A doubleheader this week: a tale of what happens when the apocalypse comes to the hood, followed by a story of an unlikely victim of an unusual siren song.
A transcript is available below.
You Call This an Apocalypse narrated by Devanté Johnson.
Siren’s Song narrated by Khalila Roney.
Executive Producer and Host: Tonia Ransom
All episodes are brought to you by the NIGHTLIGHT Legion. Join us on Patreon for as little as $1 per month to help us produce more stories for you to enjoy.
Hi. I’m Tonia Ransom, creator and executive producer of NIGHTLIGHT, a horror podcast featuring creepy tales written and performed by Black creatives from all over the world.
This week we have two stories for you. First up, a story originally published in After the Fall about what happens when the apocalypse comes to the hood. Then, a tale of a siren song that affects the most unlikely of victims.
But before we get to a couple of brothas fighting off the dead, just a reminder that all episodes are brought to you by the NIGHTLIGHT Legion. Thanks to our newest members Anne, Joe, Emily, Shrub, Conor, Brian, and Elizabeth. Thanks also to Audra and Merrit for increasing their pledges and thanks to Jennifer for donating via PayPal. You all have my eternal gratitude. We’re working toward our goal of bringing you new episodes every week, but we need your help. Just go to patreon.com/nightlightpod to join the NIGHTLIGHT Legion and get a shoutout on the podcast.
Now sit back, turn out the lights, and enjoy You Call This An Apocalypse?, by Errick Nunnally, narrated by Devanté Johnson.
Quan swung his fire axe into the zombie’s head, cutting messily through its skull and splattering its brains right at Treyvon’s feet.
The boy just about fainted, knowing where the gelatinous mass had been. The dead body, in mid-step, crumpled like the marionette it was. Quan whooped with joy and Treyvon’s heart sunk further, if that were at all possible.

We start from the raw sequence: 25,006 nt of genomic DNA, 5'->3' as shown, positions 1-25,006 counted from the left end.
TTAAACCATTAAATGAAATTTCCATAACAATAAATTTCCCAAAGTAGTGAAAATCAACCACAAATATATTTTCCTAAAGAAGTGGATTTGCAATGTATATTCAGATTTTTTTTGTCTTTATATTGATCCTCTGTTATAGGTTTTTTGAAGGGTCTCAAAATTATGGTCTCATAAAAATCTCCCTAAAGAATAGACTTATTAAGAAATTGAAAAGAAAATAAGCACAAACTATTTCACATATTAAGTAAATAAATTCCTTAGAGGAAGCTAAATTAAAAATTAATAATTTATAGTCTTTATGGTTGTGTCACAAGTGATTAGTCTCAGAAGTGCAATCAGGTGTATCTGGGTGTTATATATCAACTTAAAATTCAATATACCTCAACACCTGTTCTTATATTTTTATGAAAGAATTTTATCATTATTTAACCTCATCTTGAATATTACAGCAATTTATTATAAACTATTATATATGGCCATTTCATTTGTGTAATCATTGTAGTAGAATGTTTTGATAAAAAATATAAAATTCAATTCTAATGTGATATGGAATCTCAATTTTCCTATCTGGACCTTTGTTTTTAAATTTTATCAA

Treyvon had lifelong history with Joquan. They’d grown up in the same neighborhood, taught by the same teachers, and played in the same parks. At one time, they’d even lived together in a foster home. Not exactly friends, they’d known each other their entire lives, separated by personal interests, inextricably joined by culture and geography. They were both seventeen, but Treyvon was a nerd—he hated the portmanteau “blerd” almost as much as he hated the ridiculous convention that white comic creators tended to use when naming black characters. Black Lightning, Black Racer, Black Spider, Black Eagle, Black Panther—well, the Panther was pretty cool, and his name made sense. Since he was the leader of the Black Panther Cult and King of the fictional African country of—
“Tron, wake the fuck up! We ‘bout to get in some serious shit right here! Why you holding that shovel like that? Quit cradlin’ the damn thing like it’s a baby. Get ready to swing that bitch!”
Treyvon secretly loved that Quan called him ‘Tron.’ Most people shortened his name to ‘Trey,’ but Quan always looked for the most creative angle to truncate someone’s name. Thanks to his friend’s wit, Treyvon was closer than ever to imagining himself on par with Tron, the savior of the ENCOM Mainframe. He looked down at the entrenching tool they’d found alongside the axe at the firehouse and shifted his grip so that he was holding it more like the baseball players he’d seen on television. They continued to move through the building.
Quan was one-hundred and eighty degrees from being a nerd like Treyvon and at least fifty-thousand kellicams in the opposite direction, diving into the hot sun at the center of the solar system of coolness. Kellicams, by the way, are a Klingon unit of measurement, similar to a kilometer, but about twice as lo—
“Tron! Damn, son, daydream when we the fuck somewheres safe. You in shock or some shit?”
The duo headed for the back of Engine 52’s station. The house seemed to be empty, all the firefighters out dealing with one emergency after another. There were no police stations nearby to even consider raiding, so they sought solace here. Though there were more axes available, they were too heavy for Treyvon to handle accurately, so Quan had shoved the lightweight military shovel into his hands. The zed Quan had just dropped must’ve been part of the skeleton crew left behind to monitor the radio and… The radio!
“Hey, Quan, if we can find the radio here, we might be able to—”
“Watch ya back, son!”
Treyvon whirled. Wherever there was a freshly dead walker, there seemed to be another less fresh. How else would the fireman have been infected inside the firehouse? Emergency rescue personnel were ironically the most vulnerable. Their instincts were to help, not split a skull open. To run towards trouble and damn self-preservation all but guaranteed an agonizing demise. The former human being Quan had put down probably died trying to help this thing, not believing the dead walked.